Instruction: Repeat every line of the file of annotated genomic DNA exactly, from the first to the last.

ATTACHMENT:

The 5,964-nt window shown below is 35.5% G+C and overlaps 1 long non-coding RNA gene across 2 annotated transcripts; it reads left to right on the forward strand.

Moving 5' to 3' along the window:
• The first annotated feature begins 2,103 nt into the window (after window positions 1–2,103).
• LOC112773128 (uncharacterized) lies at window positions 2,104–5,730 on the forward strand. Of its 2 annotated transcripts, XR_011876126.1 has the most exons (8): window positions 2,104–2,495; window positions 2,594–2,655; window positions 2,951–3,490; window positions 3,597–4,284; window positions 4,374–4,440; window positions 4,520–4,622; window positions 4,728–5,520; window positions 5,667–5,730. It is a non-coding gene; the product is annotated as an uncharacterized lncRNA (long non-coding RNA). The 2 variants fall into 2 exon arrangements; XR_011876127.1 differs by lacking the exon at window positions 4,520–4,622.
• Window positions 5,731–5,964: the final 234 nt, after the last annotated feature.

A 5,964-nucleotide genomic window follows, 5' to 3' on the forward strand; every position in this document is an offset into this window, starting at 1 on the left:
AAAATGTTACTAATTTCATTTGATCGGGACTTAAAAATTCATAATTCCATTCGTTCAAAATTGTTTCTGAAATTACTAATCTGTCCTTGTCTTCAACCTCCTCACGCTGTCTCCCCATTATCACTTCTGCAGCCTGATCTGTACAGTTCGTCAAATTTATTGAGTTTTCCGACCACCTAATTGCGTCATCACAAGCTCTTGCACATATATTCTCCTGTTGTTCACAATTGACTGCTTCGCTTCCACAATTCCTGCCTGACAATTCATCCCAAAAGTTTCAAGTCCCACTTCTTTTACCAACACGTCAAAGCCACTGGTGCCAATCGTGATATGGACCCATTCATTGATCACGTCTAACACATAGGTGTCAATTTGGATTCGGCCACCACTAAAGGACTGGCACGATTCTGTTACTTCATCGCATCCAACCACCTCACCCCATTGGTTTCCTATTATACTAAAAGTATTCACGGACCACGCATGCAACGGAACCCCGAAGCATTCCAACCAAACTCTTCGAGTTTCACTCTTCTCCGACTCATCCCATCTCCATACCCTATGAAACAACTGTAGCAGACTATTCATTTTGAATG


The 5,964-nt window shown below is 35.5% G+C and overlaps 1 long non-coding RNA gene across 2 annotated transcripts; it reads left to right on the forward strand.

Moving 5' to 3' along the window:
• The first annotated feature begins 2,103 nt into the window (after window positions 1–2,103).
• LOC112773128 (uncharacterized) lies at window positions 2,104–5,730 on the forward strand. Of its 2 annotated transcripts, XR_011876126.1 has the most exons (8): window positions 2,104–2,495; window positions 2,594–2,655; window positions 2,951–3,490; window positions 3,597–4,284; window positions 4,374–4,440; window positions 4,520–4,622; window positions 4,728–5,520; window positions 5,667–5,730. It is a non-coding gene; the product is annotated as an uncharacterized lncRNA (long non-coding RNA). The 2 variants fall into 2 exon arrangements; XR_011876127.1 differs by lacking the exon at window positions 4,520–4,622.
• Window positions 5,731–5,964: the final 234 nt, after the last annotated feature.

A 5,964-nucleotide genomic window follows, 5' to 3' on the forward strand; every position in this document is an offset into this window, starting at 1 on the left:
AAAATGTTACTAATTTCATTTGATCGGGACTTAAAAATTCATAATTCCATTCGTTCAAAATTGTTTCTGAAATTACTAATCTGTCCTTGTCTTCAACCTCCTCACGCTGTCTCCCCATTATCACTTCTGCAGCCTGATCTGTACAGTTCGTCAAATTTATTGAGTTTTCCGACCACCTAATTGCGTCATCACAAGCTCTTGCACATATATTCTCCTGTTGTTCACAATTGACTGCTTCGCTTCCACAATTCCTGCCTGACAATTCATCCCAAAAGTTTCAAGTCCCACTTCTTTTACCAACACGTCAAAGCCACTGGTGCCAATCGTGATATGGACCCATTCATTGATCACGTCTAACACATAGGTGTCAATTTGGATTCGGCCACCACTAAAGGACTGGCACGATTCTGTTACTTCATCGCATCCAACCACCTCACCCCATTGGTTTCCTATTATACTAAAAGTATTCACGGACCACGCATGCAACGGAACCCCGAAGCATTCCAACCAAACTCTTCGAGTTTCACTCTTCTCCGACTCATCCCATCTCCATACCCTATGAAACAACTGTAGCAGACTATTCATTTTGAATG